Tuesday, November 11, 2008

Finally, the banks are getting it...


Amongst the headlines of various financial publications this morning I found an article
talking about Citibank offering to refinance home loans. That they need to
is perhaps part of their own doing.



In the USA, the interest paid on a loan is indexed against your credit score. An example of this can be seen in this table http://www.myfico.com/myfico/creditcentral/LoanRates.asp where a low credit score results in twice the interest to be paid.
This represents the risk to the bank - a low credit score means you're not very good
at paying all of your bills (credit cards, utilities, etc.) So a person with a high
risk has to pay more because the chance of them defaulting is considered to be greater.



While this model can make it very profitable to be a bank, it can all come unstuck
if there are too many people defaulting because they cannot afford the interest
repayments. And that's where we are now. Too many empty homes for people that cannot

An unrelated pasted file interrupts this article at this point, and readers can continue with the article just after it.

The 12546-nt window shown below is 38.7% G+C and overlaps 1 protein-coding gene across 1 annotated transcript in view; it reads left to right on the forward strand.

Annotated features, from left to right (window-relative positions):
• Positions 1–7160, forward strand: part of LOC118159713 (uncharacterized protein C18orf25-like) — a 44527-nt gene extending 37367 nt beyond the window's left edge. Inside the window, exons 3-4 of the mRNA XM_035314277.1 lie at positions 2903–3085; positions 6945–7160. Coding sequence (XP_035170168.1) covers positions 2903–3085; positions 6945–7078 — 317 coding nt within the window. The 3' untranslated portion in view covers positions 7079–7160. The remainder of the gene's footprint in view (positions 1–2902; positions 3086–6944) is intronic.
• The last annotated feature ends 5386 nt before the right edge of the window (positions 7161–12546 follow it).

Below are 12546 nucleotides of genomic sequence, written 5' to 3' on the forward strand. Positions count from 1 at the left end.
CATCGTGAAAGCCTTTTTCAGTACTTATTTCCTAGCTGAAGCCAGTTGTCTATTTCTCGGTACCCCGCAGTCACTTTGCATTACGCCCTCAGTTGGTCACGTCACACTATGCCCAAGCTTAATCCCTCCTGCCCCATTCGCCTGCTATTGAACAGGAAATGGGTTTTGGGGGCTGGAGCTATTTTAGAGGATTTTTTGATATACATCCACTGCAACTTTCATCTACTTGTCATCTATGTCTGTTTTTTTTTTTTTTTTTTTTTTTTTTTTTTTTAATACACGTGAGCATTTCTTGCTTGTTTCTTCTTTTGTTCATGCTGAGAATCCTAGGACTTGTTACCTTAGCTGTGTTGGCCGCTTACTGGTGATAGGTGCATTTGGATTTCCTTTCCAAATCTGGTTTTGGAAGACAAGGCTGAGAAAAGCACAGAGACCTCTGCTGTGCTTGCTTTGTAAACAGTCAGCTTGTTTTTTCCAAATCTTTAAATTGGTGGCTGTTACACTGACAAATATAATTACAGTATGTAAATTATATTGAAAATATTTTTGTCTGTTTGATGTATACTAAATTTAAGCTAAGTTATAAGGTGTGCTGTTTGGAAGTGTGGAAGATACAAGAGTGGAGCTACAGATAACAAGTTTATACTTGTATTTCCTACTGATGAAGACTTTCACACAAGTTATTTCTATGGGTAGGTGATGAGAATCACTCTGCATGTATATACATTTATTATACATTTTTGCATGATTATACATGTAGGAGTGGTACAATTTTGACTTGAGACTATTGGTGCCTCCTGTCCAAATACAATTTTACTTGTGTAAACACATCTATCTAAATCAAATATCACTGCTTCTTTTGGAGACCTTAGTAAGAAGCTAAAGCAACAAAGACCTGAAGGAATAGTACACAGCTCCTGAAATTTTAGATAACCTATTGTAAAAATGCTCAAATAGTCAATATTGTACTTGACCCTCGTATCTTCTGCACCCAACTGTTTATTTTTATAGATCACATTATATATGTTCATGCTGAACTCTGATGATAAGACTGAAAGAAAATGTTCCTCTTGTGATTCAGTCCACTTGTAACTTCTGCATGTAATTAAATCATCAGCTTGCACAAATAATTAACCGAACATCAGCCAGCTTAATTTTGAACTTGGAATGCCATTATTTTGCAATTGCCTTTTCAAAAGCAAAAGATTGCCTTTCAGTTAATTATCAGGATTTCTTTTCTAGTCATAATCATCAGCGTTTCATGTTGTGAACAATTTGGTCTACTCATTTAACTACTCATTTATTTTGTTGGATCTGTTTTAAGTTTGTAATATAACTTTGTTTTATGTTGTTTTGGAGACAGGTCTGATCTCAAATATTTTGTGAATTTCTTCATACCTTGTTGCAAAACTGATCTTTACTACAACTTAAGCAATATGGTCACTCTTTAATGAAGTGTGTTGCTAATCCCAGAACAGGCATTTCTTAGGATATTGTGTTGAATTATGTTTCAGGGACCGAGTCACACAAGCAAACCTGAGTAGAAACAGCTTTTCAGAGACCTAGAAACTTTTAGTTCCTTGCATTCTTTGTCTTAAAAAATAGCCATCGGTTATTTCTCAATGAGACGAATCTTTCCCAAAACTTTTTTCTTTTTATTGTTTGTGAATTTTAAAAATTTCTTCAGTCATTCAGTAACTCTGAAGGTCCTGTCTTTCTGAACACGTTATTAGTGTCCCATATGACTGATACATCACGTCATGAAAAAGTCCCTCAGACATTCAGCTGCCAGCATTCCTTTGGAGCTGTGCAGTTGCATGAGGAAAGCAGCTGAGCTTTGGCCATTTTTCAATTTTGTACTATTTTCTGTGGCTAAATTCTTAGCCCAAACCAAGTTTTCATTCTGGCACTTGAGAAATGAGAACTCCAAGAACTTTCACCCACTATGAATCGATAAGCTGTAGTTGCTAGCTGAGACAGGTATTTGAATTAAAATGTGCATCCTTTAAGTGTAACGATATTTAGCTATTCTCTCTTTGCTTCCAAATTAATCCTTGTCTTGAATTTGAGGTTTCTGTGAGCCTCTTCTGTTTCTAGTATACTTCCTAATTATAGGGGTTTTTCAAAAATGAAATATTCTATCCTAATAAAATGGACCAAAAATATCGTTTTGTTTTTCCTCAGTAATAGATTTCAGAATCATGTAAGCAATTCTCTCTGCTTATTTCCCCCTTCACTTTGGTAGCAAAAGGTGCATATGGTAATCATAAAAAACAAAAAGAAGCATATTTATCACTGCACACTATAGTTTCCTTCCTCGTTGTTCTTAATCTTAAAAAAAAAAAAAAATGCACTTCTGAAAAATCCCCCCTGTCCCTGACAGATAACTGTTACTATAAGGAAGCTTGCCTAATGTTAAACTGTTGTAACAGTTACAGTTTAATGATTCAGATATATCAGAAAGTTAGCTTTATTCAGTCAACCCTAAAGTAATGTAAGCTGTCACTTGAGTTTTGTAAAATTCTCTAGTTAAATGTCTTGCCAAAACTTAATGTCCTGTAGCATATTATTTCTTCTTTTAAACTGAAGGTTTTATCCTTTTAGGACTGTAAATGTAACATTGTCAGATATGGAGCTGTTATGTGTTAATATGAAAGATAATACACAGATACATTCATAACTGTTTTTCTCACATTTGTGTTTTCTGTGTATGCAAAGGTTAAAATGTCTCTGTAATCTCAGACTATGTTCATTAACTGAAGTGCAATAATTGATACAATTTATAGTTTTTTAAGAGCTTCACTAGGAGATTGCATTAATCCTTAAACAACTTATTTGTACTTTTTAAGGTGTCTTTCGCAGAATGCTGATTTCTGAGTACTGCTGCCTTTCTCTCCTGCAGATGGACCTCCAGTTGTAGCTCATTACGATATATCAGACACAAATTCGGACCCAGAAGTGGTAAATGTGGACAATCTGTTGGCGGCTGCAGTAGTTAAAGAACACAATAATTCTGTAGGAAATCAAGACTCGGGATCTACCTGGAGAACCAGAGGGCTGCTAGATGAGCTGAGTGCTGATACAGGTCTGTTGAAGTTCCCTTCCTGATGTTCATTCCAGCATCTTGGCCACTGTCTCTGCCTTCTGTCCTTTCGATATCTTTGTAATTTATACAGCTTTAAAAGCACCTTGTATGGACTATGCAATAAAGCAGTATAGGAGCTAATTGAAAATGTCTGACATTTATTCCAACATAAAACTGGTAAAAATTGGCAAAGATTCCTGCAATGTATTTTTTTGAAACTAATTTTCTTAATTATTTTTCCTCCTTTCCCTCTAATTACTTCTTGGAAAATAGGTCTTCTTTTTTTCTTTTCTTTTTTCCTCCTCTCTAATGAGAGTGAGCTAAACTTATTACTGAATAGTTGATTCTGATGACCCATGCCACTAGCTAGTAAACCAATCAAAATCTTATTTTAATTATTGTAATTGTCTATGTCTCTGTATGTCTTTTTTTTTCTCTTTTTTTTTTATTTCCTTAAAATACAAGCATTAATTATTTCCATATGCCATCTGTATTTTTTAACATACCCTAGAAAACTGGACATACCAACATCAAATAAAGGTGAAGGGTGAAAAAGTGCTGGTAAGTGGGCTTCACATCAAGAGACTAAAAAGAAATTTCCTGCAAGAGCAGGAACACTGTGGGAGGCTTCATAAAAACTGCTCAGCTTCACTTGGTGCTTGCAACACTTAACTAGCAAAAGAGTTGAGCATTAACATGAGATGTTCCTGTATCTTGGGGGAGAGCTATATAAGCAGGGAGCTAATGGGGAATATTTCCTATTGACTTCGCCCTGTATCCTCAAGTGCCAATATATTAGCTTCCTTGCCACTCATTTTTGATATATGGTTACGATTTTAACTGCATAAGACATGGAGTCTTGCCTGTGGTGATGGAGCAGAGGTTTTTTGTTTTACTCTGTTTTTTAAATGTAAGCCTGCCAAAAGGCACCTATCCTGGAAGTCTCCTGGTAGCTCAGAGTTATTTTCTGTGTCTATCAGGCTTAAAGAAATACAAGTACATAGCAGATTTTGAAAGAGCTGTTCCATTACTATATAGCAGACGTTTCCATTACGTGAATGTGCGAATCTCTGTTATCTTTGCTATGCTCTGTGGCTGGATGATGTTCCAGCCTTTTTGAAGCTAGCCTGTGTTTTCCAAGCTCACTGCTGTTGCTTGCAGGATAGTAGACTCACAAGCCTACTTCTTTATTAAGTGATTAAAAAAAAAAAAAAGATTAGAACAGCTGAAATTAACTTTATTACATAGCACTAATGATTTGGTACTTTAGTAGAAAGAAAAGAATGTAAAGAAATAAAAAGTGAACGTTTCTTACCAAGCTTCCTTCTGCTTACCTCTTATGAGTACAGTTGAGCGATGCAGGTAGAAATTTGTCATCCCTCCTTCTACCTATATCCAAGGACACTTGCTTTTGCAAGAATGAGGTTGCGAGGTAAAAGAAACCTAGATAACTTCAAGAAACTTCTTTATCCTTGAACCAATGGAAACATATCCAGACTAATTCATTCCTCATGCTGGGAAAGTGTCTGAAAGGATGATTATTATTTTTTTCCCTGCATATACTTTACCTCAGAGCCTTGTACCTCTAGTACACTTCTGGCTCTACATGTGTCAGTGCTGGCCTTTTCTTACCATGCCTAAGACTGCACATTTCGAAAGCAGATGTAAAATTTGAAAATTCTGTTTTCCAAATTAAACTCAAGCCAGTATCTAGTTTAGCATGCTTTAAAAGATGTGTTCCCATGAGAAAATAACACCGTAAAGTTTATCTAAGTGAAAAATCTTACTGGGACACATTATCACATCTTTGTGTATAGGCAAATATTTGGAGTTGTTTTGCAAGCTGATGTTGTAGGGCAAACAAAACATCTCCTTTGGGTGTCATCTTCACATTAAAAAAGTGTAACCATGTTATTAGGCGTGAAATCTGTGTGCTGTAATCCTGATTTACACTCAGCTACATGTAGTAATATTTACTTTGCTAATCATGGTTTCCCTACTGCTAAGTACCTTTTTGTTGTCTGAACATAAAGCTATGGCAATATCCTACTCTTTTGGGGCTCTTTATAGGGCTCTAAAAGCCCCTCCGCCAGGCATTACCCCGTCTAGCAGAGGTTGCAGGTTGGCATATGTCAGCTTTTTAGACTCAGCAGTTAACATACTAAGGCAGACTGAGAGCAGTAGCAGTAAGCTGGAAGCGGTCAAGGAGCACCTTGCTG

afford the loans sitting on bank balance sheets, losing value and the bank money.



One wonders if banks should have been doing this 12 months ago, but perhaps they
thought there were enough people with good credit that could soak up the excess
property that has come onto the market. Although it can be hard to believe that the
banks didn't know this was coming, maybe they had a different view of reality.
I would really like to have seen what internal spreadsheets were predicting for
loans in the sub-prime category.



While I haven't read any details about what Citigroup and Wells Fargo are doing
with respect to refinancing, one hopes that they realise that a home with people
giving them some money every month is better than an empty, foreclosed, home that
they can't sell.



What I'd like to see is a complete abandonment of the credit-score linked to
interest rate model. It disadvantages those who would benefit from low interest
the most. In essence, the credit score penalises the poor for being poor and making
bad money decisions and benefits the wealthy. What we should be doing is preventing
the poor from being able to make mistakes with money by restricting the amount of
credit they can have or reducing the amount they can obtain via a loan. Index the
maxmimum amount of debt they're allowed to have via the credit score rather than
how much that debt costs them.

1 comment:

mrg said...

Your shitting me?!

I had no idea the USA had that type of crappy system of calculating the interest paid... now everything makes more sense!!